Lest we forget, Todd Snider was a fairly divisive figure when he broke nationally in the early ’90s. With his indie-rock looks and sarcastic folk songs about his generation, he did strike some as a refreshing alternative to “alternative rock,” while others felt that he was awfully young and unaccomplished to be so smug. But give Snider credit: He hung around and grew into his style, such that those earlier, snarkier records now seem perfectly fine, both as documents of their time and as lights on a path to the performer Snider would become. While still only in his mid-40s, Snider sounds like a wizened coot on his recent albums, staggering cranky (but incisive) political rants with frank explorations of his personal pain and flashes of the humor and storytelling gifts that have been part of the Snider experience all along.
Agnostic Hymns & Stoner Fables is Snider’s 12th album, and it’s one of the roughest-hewn he’s ever made. With violinist/vocalist Amanda Shires offering a counterpoint in nearly every song—a conscious nod to Bob Dylan’s similarly careening Desire—Snider sings about the haves and have-nots from both perspectives, though when he adopts the persona of the former, it’s primarily to skewer their tortured self-justifications. Some of these Hymns & Fables are so simple and off-the-cuff that they barely hang together as “songs,” per se; Snider doesn’t seem overly concerned with hitting his marks, or even making sure that his lyrics fit neatly between the bars. Musically, the spirit of this album is best-captured by “Digger Dave’s Crazy Woman Blues,” a rambling, only occasionally rhyming anecdote set to a sloppy, gospel-tinged dirge.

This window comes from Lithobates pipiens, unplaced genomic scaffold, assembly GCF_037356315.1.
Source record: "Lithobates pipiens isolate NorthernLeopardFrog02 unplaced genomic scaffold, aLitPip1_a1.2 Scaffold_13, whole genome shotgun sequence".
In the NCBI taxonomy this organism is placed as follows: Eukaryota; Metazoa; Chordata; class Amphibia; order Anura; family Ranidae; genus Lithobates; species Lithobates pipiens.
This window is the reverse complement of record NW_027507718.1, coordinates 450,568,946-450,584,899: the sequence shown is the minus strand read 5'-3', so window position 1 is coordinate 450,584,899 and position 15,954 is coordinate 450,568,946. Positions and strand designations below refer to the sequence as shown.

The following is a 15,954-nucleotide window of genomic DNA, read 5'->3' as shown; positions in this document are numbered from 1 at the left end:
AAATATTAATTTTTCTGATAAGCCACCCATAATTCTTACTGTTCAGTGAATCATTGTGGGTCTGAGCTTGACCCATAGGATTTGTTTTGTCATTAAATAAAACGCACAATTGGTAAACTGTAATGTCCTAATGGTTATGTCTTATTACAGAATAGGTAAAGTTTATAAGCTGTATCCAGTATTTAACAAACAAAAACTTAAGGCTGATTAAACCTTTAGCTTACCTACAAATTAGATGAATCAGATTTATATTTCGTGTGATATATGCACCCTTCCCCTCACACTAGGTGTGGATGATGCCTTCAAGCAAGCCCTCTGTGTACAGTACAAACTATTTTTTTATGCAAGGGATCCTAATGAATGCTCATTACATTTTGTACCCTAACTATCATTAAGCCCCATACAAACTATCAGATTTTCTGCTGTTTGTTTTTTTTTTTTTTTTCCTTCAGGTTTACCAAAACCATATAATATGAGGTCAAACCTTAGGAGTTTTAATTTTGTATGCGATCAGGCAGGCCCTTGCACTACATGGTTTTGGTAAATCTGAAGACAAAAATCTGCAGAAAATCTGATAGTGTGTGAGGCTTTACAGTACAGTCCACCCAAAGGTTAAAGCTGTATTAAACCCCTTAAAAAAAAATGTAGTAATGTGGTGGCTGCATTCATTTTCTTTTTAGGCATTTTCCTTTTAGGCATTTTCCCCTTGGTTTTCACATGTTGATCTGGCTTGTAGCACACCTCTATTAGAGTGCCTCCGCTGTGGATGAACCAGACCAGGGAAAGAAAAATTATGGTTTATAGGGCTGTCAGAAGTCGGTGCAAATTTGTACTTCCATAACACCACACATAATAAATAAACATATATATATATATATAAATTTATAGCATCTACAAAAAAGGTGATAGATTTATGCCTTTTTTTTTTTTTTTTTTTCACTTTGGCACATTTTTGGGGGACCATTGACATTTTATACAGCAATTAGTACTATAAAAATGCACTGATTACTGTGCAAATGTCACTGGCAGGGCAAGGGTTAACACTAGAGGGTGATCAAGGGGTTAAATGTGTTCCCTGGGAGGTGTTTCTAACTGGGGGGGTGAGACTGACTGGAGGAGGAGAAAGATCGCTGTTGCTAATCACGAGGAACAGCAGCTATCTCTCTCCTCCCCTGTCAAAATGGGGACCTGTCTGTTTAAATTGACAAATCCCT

Thematically though, Agnostic Hymns & Stoner Fables is defined by songs like “New York Banker,” a pointed Southern rocker about plundered retirement funds and how “good things happen to bad people,” and “In Between Jobs,” an amusingly chatty roadhouse blues number from the point of view of a poor guy out there hustling for dollars. The album has its brighter moments, such as the toe-tapping, Michelle Shocked-like love song “Brenda” (though even that song’s business-world and rock-star metaphors indicate that it may have multiple meanings), but it’s telling that when Snider pulls out a Jimmy Buffett cover, it’s the snarling “West Nashville Grand Ballroom Gown.” Folk-rock singer-songwriter records have a reputation for being soft and pristine, but Snider’s a spiritual brother to Kristofferson, Prine, Springsteen, and all those other scruffy troubadours who’ve earned the right to say “fuck you” to all pretenders